I got about a quarter-mile up the trail and passed a gentleman that said, he had made his summit at night and was on his way down. I noticed he had crampons on his pack and I asked him if he needed them. He said, only because he’s old and came down in the dark. I could understand that, told him to have nice day, and kept hiking uphill. About a half mile after the tree line and getting to some of the first small snow fields, a group of 4 (2 couples), came from around a small ridge while hiking down the trail. I asked them if they had made the summit, and one of the ladies in the group said that they had seen a, Mountain Lion! “A Mountain Lion!?!?”, I said in disbelief. Then the guy leader of the group said, that he went to relieve himself off trail when they noticed the, “Mountain Lion” about 150 ft from the trail peaking out of a cave. In my mind I was thinking, there is no way they saw a Mountain Lion. You don’t see Mountain Lions until they are on your back eating you. They are the most illusive North American big predators and would not be 150ft from an active 14er trail with talking hikers. I knew that they were mistaking a Mountain Lion for a Marmot, which can be golden in color, be unexpectedly large, and can probably appear deceivingly big from far away with nothing insight to compare it’s size. I lived and worked Sequoia National Forest as a Wilderness Ranger in the Sierra Nevada. That is real Mountain Lion country, and there is scat and tracks everywhere, and you constantly have the instinctual feeling of the stealthy predators stalking you. Though, you would be lucky to get a glimpse of one a mile away. I never saw one then, and have only seen one in the field while hiking or camping. The only one I’ve seen is while hunting deer in Central Texas when I was 10 years old, and it vanished almost instantly. I then asked the couple if that’s why they were coming down and the leader told me it’s because they didn’t have crampons and they got up to snow fields they were unsure about ascending, and because of the Mountain Lion. I then thought to myself, what are these people doing out here? I asked them exactly where the Mountain Lion was, so that I could get a photo, and to humor myself. I left them and headed up the trail and right around where the group said, they saw a Mountain Lion, Marmot’s began running around, playing, and greeting me with their welcoming chirps.
Breathing was difficult as I expected, after not training or being at elevation for so long. Continuing upward, I used a bunch of snow steps made from hikers before me and climbed up rock when I needed until I reached the saddle at 13,900ft between South Massive and Mt Massive summits. There was a friendly group of 4 from Oklahoma that had just shortly arrived to the saddle before me using the long drawn out East Slopes trail on the opposite side of the Mt Massive from where I ascended. You do not need crampons for that side. They were eager to push on, because their decent was twice that of mine and the day was getting late. I was in no rush. I watched them until they were about halfway to the Massive summit and then started my ascent. I arrived to the summit just as they were tightening their packs and starting to descend. They left and there was a solo gentleman left on the summit who was waiting for the other 3 from his group to come back from a traverse to North Massive summit. We chatted for a bit then the rest of his group made it back to the summit, and they all descended together. I then had the summit to all to myself.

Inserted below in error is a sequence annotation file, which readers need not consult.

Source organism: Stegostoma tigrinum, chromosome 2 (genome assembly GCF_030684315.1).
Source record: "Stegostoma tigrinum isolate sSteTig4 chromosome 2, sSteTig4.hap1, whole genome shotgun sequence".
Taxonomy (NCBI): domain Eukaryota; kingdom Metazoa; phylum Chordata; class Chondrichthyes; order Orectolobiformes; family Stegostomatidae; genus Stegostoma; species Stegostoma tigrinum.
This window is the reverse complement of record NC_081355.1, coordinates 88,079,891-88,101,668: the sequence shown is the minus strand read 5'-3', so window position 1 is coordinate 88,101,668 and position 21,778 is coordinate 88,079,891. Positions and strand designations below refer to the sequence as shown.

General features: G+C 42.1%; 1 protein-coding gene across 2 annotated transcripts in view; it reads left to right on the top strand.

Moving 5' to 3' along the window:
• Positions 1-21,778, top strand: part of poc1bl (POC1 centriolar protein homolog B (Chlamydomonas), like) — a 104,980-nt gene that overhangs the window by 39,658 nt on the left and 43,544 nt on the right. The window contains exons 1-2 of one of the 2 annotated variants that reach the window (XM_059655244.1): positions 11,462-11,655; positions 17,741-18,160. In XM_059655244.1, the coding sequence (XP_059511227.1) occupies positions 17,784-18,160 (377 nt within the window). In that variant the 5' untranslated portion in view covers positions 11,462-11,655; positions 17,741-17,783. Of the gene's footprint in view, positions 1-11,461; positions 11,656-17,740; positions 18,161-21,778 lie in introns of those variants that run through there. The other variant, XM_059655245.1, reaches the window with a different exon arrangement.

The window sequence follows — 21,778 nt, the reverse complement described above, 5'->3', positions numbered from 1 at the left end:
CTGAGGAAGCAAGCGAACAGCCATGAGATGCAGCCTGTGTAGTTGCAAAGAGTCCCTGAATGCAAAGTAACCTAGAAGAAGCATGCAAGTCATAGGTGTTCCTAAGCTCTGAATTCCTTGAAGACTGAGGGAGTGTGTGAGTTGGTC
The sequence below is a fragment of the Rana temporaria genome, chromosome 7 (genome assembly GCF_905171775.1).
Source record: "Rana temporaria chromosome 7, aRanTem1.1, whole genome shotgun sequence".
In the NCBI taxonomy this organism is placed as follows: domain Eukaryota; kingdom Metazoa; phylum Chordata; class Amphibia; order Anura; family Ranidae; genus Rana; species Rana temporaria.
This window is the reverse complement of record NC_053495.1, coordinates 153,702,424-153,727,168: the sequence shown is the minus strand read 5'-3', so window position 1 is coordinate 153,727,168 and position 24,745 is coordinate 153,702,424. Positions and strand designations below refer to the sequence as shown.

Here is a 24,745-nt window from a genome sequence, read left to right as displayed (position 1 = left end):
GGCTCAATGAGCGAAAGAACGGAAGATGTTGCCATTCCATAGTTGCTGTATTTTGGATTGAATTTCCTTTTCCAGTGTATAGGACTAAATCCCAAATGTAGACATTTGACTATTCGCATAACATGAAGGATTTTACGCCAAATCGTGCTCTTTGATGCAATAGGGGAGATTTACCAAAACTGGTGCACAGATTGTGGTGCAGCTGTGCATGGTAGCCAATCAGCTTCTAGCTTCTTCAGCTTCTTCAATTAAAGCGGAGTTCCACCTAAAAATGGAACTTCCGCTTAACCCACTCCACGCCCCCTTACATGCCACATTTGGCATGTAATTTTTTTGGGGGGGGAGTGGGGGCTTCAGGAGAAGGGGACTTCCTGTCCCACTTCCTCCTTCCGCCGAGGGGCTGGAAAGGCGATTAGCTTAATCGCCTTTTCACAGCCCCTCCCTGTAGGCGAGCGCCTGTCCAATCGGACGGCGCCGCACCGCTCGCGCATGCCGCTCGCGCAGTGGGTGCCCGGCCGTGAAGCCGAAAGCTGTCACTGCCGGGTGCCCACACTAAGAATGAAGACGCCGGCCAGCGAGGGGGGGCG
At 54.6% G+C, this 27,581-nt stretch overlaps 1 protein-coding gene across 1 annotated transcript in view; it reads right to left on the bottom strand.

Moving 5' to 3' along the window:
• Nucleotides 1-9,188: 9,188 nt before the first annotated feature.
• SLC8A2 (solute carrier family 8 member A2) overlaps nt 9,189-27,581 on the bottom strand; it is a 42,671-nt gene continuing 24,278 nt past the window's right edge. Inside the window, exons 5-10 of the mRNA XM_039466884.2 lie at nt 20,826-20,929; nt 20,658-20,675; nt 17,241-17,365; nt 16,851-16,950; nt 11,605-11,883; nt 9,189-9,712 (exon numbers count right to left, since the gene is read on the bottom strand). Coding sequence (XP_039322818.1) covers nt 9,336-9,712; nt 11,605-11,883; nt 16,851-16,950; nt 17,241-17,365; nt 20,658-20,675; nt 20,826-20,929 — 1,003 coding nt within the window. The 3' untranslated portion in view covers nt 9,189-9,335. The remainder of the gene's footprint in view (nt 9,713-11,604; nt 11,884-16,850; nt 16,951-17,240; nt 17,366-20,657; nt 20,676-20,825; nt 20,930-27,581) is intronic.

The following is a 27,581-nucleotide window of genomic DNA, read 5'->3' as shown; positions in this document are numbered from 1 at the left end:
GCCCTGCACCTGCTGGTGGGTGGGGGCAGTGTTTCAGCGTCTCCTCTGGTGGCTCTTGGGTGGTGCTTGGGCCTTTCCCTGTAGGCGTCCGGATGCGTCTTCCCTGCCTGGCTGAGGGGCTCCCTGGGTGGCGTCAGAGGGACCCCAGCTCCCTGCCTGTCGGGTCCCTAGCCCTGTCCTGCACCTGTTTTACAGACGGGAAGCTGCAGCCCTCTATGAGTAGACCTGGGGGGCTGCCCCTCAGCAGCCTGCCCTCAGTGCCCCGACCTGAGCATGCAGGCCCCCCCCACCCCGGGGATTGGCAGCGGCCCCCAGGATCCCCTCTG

It then really hit me that this was my first 14’er summit solo, and I started laughing. I was exactly where I wanted to be, on top of a mountain in the Rockies, after hitting a trail on a whim, while cruising down the road with no one place I needed to be. I was in no rush to leave, so laid down in the snow with a view of the big valley and Leadville below. I dosed off for a few peaceful minutes, probably 5. Then I got up, felt that my energy had returned, and started my decent. I was probably on the summit close to a half an hour total. The summit decent was the best part of my day. The views from Mt Massive’s summit ridge are so beautiful and exposed in every direction. I made it to the saddle and started butt slides down the Southwest snow slopes using ice axe self arrests for probably about 1,200 ft total. This is always a fun way to get down, and I had the whole side of the mountain to myself, and I laughed and cheered out loud the whole way down. Again I was in no rush, there was not a cloud in the sky so I took my time, and enjoyed the beauty of the Mt Massive Wilderness. I hit the forest trail, and made it to the truck at the trailhead about 6pm. I unpacked, repacked, changed, hydrated, and snacked then decided that I was going to hit the road to Durango. I was very satisfied with my day and couldn’t have felt more excited yet relaxed. I said goodbye to Mt Massive, told Mt Elbert I would be back, and I hopped in the truck and headed south towards Durango and the San Juan Mountains, my favorite range in Colorado.
Check out my photo gallery Mt. Massive Summit.